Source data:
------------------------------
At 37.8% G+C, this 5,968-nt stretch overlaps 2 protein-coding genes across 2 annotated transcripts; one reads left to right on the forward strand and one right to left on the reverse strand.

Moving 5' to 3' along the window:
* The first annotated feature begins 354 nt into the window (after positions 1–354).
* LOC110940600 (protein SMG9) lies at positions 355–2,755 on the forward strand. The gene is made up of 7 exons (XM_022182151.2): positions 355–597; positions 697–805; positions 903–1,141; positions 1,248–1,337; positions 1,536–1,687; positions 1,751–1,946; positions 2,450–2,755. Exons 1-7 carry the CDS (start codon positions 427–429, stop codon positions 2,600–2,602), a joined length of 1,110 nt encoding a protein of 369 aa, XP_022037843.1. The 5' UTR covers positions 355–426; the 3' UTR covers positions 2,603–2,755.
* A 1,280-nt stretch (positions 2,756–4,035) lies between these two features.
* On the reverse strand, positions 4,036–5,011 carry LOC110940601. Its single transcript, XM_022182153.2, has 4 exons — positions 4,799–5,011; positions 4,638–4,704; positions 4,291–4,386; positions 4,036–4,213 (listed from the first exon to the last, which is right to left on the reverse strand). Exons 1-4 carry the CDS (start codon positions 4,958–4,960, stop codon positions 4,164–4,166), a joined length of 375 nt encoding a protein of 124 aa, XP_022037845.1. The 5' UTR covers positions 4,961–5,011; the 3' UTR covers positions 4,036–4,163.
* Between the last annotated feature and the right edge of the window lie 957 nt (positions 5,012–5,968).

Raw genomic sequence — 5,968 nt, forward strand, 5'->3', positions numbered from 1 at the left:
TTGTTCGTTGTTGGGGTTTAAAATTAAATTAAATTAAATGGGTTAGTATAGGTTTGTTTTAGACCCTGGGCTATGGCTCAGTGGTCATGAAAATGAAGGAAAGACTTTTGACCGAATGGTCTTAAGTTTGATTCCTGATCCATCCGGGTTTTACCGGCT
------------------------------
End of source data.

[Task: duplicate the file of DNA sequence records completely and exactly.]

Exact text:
At 37.8% G+C, this 5,968-nt stretch overlaps 2 protein-coding genes across 2 annotated transcripts; one reads left to right on the forward strand and one right to left on the reverse strand.

Moving 5' to 3' along the window:
* The first annotated feature begins 354 nt into the window (after positions 1–354).
* LOC110940600 (protein SMG9) lies at positions 355–2,755 on the forward strand. The gene is made up of 7 exons (XM_022182151.2): positions 355–597; positions 697–805; positions 903–1,141; positions 1,248–1,337; positions 1,536–1,687; positions 1,751–1,946; positions 2,450–2,755. Exons 1-7 carry the CDS (start codon positions 427–429, stop codon positions 2,600–2,602), a joined length of 1,110 nt encoding a protein of 369 aa, XP_022037843.1. The 5' UTR covers positions 355–426; the 3' UTR covers positions 2,603–2,755.
* A 1,280-nt stretch (positions 2,756–4,035) lies between these two features.
* On the reverse strand, positions 4,036–5,011 carry LOC110940601. Its single transcript, XM_022182153.2, has 4 exons — positions 4,799–5,011; positions 4,638–4,704; positions 4,291–4,386; positions 4,036–4,213 (listed from the first exon to the last, which is right to left on the reverse strand). Exons 1-4 carry the CDS (start codon positions 4,958–4,960, stop codon positions 4,164–4,166), a joined length of 375 nt encoding a protein of 124 aa, XP_022037845.1. The 5' UTR covers positions 4,961–5,011; the 3' UTR covers positions 4,036–4,163.
* Between the last annotated feature and the right edge of the window lie 957 nt (positions 5,012–5,968).

Raw genomic sequence — 5,968 nt, forward strand, 5'->3', positions numbered from 1 at the left:
TTGTTCGTTGTTGGGGTTTAAAATTAAATTAAATTAAATGGGTTAGTATAGGTTTGTTTTAGACCCTGGGCTATGGCTCAGTGGTCATGAAAATGAAGGAAAGACTTTTGACCGAATGGTCTTAAGTTTGATTCCTGATCCATCCGGGTTTTACCGGCT